In our proposal, we want to optimize the mixed-cropping of pigeon pea and finger millet on a scientific basis. In particular, the potential of pigeon pea to lift water from deep underground (hydraulic lift) and to "bio-irrigate" the neighbouring finger millet has not been considered up to now. In addition, although microbial "biofertilizers", such as arbuscular mycorrhizal fungi (AMF) and plant growth-promoting rhizobacteria (PGPR), have often successfully been evaluated to enhance productivity of mono-cultures, they never have been fully evaluated with regard to mixed cultures. In previous work of one of the teams (BIB-TB, Walder et al. 2011), it was clearly demonstrated that a cereal can promote the yield of a neighbouring crop if connected through a common network of biofertilizer microorganisms. We want to combine "bioirrigation" and "biofertilization" to provide a resilient, sustainably high yield of pigeon pea and finger millet in a scheme adapted to marginal farmers, particularly in drought-threatened, rainfed regions. A central socio-economic aspect of our scheme is the role of “eco-enterprises” in local communities to supply the biofertilizers and the plant cultivars used for mixed-cropping, and its impact on energy consumption and global change (life-cycle assessment).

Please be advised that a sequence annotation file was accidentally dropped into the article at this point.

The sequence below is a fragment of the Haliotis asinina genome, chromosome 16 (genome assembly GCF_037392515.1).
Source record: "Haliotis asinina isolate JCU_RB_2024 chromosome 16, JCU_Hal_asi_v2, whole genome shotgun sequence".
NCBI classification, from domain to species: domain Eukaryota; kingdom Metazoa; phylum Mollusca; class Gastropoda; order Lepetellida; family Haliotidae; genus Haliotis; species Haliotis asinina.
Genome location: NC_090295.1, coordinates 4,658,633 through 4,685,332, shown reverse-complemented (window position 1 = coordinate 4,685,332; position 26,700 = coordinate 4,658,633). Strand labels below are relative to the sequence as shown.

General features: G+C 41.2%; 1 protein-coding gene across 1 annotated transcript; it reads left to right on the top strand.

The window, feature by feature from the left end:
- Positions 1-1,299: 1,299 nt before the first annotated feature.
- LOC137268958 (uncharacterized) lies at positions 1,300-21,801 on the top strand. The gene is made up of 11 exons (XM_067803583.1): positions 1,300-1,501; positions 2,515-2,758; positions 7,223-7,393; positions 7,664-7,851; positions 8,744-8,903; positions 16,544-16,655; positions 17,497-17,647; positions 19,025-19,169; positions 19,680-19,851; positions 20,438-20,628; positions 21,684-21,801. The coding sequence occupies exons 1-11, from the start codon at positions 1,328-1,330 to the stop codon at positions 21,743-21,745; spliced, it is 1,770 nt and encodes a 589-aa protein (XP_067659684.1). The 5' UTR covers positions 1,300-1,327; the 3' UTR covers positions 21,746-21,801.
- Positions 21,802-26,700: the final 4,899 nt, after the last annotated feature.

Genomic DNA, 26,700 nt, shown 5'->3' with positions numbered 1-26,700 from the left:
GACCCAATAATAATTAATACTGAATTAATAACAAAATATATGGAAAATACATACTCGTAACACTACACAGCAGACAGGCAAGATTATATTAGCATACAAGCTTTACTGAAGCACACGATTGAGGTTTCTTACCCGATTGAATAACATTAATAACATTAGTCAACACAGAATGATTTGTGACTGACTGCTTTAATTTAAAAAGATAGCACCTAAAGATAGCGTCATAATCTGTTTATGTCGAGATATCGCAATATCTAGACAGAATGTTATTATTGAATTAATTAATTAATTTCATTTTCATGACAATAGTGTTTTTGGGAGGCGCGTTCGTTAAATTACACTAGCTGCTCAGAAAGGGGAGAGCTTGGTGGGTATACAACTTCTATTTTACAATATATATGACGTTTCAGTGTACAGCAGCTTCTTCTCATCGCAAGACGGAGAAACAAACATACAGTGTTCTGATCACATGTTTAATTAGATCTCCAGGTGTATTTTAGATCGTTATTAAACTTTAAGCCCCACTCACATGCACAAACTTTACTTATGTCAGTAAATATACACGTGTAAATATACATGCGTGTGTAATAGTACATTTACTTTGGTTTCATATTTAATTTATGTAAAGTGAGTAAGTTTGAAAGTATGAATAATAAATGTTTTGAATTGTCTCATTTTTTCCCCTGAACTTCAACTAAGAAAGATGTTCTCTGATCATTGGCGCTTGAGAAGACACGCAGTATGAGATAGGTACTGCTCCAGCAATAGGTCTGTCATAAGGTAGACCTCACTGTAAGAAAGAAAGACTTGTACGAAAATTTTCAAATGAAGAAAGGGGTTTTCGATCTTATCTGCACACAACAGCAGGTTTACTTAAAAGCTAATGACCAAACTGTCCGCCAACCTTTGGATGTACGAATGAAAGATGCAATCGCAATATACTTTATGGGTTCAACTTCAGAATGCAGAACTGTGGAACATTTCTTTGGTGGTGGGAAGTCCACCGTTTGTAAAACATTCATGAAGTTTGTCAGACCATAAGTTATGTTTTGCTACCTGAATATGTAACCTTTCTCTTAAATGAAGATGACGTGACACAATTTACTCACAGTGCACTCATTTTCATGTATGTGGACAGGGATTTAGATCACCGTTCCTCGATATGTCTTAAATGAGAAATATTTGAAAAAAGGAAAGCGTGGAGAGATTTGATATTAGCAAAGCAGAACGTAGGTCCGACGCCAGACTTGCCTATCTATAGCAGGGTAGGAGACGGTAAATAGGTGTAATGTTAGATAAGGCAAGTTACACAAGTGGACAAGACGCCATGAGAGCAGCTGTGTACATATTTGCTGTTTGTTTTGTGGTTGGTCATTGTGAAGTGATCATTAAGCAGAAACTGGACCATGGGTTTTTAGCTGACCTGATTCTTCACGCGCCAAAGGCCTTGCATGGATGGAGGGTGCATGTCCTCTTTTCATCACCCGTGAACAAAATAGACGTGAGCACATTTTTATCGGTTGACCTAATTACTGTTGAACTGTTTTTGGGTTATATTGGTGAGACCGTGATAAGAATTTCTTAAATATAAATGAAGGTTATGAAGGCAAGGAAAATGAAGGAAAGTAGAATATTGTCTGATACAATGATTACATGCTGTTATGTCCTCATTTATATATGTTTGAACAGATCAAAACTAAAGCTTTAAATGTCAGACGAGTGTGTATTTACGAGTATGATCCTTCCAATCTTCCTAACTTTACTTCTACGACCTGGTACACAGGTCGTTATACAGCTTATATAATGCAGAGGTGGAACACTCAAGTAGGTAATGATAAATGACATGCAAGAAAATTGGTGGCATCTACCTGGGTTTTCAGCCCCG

Field experimental design and soil quality assessment (PLFA, en-zymes) in pigeon pea and finger millet intercropping system